Housed in the Old Library, this new kid on the block has been mooted for many years, so it was a pleasant surprise to see it up and running on a recent return home. I’ve been obsessed with the city since my youth, then living in my adopted second homeland of New Zealand I went to (irony alert) the old library in Wellington and grabbed as many books as I could on my native capital, so for me this is a dream museum and exquisite by design.
There’s plenty to do over three floors and you don’t have to be local to appreciate its ingenuity (much in the same way that the Science Museum in London engages me even though it’s not one of my main interests). Technical gizmo’s keep the ‘hands on’ brigade entertained with the Time Machine which unravels the modernity of many well-known landmarks to their origins and back to the present. It also confirmed one of my worst fears; that the ruins of Greyfriars monastery were demolished for the abysmal Capital Tower (a blight on the landscape which sadly still stands). Thankfully Cardiff has evolved for the better since then.
The ground floor is devoted to ‘Cardiff in Context’ and displays many artefacts from its past arranged neatly in colour coded cases eg 1794-1850, 1851-1913 etc. There’s a fabulous interactive display of Cardiff Bay’s historical buildings which spring to life like a child’s pop-up book – a hugely successful adaptation of the old and new. Tucked away from the main room is the Tiled Corridor (pretty much what it says on the tin) while downstairs the ‘City Lab’ is a resource area to discover information on family ancestry and local communities.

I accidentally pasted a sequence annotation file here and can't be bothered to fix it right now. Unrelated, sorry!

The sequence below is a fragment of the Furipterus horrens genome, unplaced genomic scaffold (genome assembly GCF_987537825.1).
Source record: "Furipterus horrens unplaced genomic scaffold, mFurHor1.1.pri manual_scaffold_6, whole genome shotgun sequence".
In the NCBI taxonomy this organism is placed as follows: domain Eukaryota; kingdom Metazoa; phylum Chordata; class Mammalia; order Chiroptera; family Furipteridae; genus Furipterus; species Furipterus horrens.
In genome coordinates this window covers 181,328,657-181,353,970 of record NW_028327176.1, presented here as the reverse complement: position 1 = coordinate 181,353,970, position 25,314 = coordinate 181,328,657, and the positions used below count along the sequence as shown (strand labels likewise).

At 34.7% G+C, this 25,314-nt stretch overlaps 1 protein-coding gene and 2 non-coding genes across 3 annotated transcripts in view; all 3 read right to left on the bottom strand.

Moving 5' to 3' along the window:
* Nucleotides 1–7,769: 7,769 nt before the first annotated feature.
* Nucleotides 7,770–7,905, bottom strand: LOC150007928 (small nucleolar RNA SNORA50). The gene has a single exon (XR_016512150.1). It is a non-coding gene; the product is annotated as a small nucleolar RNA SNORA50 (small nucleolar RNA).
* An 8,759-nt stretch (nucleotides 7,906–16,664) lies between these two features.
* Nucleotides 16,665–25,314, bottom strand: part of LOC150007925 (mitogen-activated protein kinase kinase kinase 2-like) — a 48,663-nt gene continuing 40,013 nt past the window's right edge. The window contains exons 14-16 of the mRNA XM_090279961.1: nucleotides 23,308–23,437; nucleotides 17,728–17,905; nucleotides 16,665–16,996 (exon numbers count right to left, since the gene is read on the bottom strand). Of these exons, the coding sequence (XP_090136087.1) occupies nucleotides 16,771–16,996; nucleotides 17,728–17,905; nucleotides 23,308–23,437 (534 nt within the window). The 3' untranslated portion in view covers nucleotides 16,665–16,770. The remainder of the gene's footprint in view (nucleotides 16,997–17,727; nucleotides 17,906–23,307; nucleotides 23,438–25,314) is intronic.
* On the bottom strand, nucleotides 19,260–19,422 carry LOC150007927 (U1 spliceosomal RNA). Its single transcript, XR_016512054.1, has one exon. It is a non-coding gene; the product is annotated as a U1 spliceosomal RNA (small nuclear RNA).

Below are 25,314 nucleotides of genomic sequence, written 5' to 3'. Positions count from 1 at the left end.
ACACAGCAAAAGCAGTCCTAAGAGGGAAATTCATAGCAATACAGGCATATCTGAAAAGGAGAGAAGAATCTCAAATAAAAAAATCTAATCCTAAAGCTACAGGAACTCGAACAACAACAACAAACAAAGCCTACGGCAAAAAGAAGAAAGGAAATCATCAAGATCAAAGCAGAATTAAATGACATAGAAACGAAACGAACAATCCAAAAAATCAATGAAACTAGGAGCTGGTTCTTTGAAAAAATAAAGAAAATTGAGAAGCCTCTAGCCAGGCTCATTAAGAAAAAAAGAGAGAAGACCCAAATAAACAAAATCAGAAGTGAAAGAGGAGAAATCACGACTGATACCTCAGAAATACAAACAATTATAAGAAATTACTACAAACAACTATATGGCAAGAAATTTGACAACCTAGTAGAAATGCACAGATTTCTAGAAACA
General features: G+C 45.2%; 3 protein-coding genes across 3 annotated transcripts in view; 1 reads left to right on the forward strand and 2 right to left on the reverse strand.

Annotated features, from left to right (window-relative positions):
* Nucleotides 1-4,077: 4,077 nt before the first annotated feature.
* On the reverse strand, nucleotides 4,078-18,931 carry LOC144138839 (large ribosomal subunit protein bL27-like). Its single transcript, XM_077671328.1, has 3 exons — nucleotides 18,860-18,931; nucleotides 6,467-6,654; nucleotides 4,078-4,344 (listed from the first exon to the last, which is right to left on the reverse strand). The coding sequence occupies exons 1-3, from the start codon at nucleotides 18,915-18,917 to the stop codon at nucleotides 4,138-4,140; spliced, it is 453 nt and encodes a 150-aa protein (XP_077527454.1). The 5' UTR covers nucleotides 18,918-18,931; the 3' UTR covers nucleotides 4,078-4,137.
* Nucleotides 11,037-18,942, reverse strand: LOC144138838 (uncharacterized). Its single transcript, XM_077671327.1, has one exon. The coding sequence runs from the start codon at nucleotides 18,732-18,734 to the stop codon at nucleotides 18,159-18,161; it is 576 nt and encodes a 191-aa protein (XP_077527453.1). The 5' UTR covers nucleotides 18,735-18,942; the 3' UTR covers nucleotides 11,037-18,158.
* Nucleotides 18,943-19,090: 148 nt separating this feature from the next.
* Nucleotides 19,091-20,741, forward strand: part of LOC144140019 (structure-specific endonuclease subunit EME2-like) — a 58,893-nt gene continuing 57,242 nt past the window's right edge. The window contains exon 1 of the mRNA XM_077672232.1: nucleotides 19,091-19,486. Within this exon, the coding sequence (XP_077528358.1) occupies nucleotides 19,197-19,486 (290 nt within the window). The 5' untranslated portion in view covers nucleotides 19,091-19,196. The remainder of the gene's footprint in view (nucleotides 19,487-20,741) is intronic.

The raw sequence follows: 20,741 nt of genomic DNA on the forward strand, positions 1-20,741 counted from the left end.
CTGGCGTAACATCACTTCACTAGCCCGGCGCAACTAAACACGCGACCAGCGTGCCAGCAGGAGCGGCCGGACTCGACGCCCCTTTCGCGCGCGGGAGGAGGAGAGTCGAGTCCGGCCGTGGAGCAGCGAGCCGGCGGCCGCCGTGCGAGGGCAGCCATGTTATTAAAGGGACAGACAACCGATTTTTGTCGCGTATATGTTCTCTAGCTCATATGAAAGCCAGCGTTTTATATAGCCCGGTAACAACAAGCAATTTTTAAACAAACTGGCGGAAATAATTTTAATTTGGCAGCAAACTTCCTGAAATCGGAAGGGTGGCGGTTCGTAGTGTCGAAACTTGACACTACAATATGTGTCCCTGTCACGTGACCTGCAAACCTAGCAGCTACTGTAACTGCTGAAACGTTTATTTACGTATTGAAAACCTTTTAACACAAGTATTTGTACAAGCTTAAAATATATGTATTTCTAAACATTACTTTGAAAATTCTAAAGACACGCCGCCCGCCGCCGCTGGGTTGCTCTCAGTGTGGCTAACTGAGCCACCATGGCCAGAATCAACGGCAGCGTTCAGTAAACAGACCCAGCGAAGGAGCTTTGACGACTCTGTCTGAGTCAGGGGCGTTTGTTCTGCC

Upstairs temporary exhibition ‘Big Little City’ is as inventive and even more fun with photo exhibitions examining the cities characters and multi-cultural migrants. Another zooms in on Cardiff’s independent record shops (it reportedly has the world’s oldest if you don’t know). You can also write about your own visions of the city (even if you’re a fleeting visitor) on specially printed postcards.
The quirky side of Cardiff is not lost with a clock display featuring several of the cities suburbs showing exactly the same time. The irony being although time is the same wherever you may be in the city, it’s a city that doesn’t stand still! Constantly reinventing itself and it does so brilliantly here. Everything is well thought out, beautifully pieced together and it’s compelling enough to demand repeat visits. An essential in any visitors’ tour itinerary and a welcome addition to the cultural fabric of the Welsh capital some 336,200 people are lucky to call home (and that some of its former residents were grateful to visit).
PS – The staff are great too!
Admission free. Monday – Saturday 10am – 5pm Sunday 11am – 4pm